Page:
How Figure Eight Speeds Up Machine Learning With Video Object Tracking

Machine-learning systems need to be shown video information over and over, so they can remember it all. This new platform creates training data up to 100 times faster than human-only solutions.

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It generally takes a lot of reps (repetitions) for a human to become really good at something. Playing the violin, swinging at (and hitting) a hard-thrown baseball and dropping back to complete a long pass in football are examples of this.

Similarly, it takes a machine a lot of reps to be able to remember a data set and then bring it to the fore when someone needs the information. A lot of people don’t realize this.

San Francisco-based startup Figure Eight knows all about this practice and specializes in teaching artificial intelligence engines how to perform optimally, and it does this through video reps.

Figure Eight, which describes its product as a “human-in-the-loop machine learning platform,” on Aug. 14 launched its ML-assisted Video Object Tracking solution to accelerate the creation of training data for customers in key industries such as automotive and transportation, consumer goods and retail, media and entertainment, and security and surveillance.

Up to Now, It's Been a Tedious Process

Until now, this process has been painstakingly slow, tedious and expensive, requiring every object in every frame to be labeled by a human. Depending on frame rate, the number of objects in each frame, and the complexity of the video, this process can take hundreds or thousands of hours just to annotate one hour of video.

You may have seen the example of a rolling robotic device that moves up and down rows of plants in a field, recognizes weeds, and pulls them out. Or how a robotic-arm machine recognizes labels on packages in a warehouse and knows how to grab it and move it to the correct conveyor belt. Having all this grunge work done by non-humans makes production systems all that much more efficient for enterprises.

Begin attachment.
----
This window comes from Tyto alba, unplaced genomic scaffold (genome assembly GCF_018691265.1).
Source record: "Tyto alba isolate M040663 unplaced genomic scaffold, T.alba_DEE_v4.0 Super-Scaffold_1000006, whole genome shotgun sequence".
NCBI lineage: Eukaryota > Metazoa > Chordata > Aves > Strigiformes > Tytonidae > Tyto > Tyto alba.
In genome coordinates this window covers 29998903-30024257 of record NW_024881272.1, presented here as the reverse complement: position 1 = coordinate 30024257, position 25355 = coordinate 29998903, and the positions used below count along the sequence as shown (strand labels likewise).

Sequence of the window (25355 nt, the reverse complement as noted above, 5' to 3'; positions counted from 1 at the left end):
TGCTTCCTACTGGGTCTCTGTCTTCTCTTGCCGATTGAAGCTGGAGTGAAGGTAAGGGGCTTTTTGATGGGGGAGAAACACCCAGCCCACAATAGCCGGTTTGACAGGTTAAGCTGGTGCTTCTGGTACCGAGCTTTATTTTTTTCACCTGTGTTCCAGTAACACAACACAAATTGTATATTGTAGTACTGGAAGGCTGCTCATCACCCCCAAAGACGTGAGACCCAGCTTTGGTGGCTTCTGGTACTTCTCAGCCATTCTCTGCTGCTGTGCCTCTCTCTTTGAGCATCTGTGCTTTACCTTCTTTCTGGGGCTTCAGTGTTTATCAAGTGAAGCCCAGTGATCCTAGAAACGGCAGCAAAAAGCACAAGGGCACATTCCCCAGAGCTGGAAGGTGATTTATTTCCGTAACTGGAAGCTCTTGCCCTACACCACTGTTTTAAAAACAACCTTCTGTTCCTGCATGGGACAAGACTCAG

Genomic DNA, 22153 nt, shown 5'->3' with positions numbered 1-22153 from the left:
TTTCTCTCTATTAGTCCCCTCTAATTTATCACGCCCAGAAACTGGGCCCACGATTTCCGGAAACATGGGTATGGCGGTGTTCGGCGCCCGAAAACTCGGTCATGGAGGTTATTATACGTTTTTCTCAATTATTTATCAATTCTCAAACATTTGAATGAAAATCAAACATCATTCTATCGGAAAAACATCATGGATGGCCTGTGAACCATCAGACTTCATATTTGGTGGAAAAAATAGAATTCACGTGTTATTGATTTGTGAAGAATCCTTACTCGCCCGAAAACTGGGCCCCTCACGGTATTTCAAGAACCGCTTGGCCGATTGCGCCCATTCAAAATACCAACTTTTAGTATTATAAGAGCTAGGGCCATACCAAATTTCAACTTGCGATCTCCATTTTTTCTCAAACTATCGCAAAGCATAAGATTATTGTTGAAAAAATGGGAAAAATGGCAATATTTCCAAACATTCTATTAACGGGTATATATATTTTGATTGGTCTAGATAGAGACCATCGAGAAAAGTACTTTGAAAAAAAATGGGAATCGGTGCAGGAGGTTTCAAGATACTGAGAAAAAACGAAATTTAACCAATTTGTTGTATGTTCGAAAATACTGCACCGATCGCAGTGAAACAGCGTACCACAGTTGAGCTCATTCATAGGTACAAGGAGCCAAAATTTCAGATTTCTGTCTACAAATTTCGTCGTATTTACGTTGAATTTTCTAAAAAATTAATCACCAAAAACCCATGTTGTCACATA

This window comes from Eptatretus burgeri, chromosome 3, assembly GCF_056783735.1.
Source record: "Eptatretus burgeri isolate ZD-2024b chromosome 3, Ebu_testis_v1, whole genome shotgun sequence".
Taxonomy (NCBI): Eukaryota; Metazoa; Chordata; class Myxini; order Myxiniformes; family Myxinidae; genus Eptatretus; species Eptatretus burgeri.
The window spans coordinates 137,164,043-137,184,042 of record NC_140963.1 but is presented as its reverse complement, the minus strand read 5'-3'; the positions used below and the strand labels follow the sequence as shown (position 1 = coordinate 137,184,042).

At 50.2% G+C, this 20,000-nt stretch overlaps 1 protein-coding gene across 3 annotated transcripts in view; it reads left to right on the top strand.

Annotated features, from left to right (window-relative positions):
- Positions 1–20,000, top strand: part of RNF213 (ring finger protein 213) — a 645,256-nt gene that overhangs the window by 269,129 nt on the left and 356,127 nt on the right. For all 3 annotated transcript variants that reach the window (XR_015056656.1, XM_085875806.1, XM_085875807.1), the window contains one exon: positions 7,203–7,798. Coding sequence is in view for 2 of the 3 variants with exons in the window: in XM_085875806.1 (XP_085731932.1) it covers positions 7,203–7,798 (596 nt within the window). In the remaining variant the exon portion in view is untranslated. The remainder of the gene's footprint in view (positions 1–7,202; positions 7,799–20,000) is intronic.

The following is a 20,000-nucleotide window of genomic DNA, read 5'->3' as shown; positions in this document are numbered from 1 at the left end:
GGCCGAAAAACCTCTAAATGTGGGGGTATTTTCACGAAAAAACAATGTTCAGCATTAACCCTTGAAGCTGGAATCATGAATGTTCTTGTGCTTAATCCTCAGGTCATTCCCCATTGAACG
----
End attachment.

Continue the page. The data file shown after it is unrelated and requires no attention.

Figure Eight took its name from the continuous feedback loop between humans and machines, CTO Robert Munro told eWEEK.

“Probably 90 percent of real-world artificial intelligence being used in the world is being powered by humans,” Munro said. “And this is across any use case you can imagine. The reason a self-driving car recognizes a pedestrian on the side of the road is because humans have told it so in many hours of video—what a lane is, what a pedestrian is.

“The same is true that your phone understands when you tell it to search for directions, because thousands of humans have given it those same directions thousands of times before.”

Data Sets Comprise the Body of ML Knowledge

It’s the aggregate data sets in cloud storage systems and in individual devices that comprise the body of knowledge that an AI uses to provide its functions. Figure Eight does its training using video loops over and over and over again, until the AI engine recognizes everything in the video it should know. Figure Eight then shares the knowledge throughout its cloud service.

The Machine Learning assisted Video Object Tracking package enables users to annotate an object within a video frame and then have machine-learning predictions persist that annotation across frames within the video, Munro said. Human annotators can review the machine predictions and adjust where necessary to deliver video annotations that are highly accurate but up to 100 times faster than human-only solutions, in which every object in every frame must be hand annotated.

So it sees an image, remembers it and is able to multiply that image 100 or more times in order to speed up the annotation process.

"The only viable solution to creating high quality training data at scale is to combine the best of machine learning and human intelligence," Munro said. “We’ve spent the last year integrating a deep-learning ensemble model into the Figure Eight platform so we can apply billions of compute cycles to the billions of human judgments previously generated for computer vision and natural language processing use cases.

“The result today is that our customers can now create training data up to a hundred times faster than previously possible. By applying machine learning to the quality-control process, we also annotate with more accuracy than purely manual processes, giving our customers the best of both worlds: scale and accuracy."

ML Isn't Some Magical Code

This article is finished. Hopefully you know more now about how machine-learning works and that it’s just not some magical secret code that makes it all go.

Figure Eight’s Machine Learning assisted Video Object Tracking is available now for all customers as part of the Figure Eight platform.

To see a Vimeo video about how this works, go here. For more information, go here.

Chris Preimesberger

Chris J. Preimesberger

Chris J. Preimesberger is Editor-in-Chief of eWEEK and responsible for all the publication's coverage. In his 13 years and more than 4,000 articles at eWEEK, he has distinguished himself in reporting...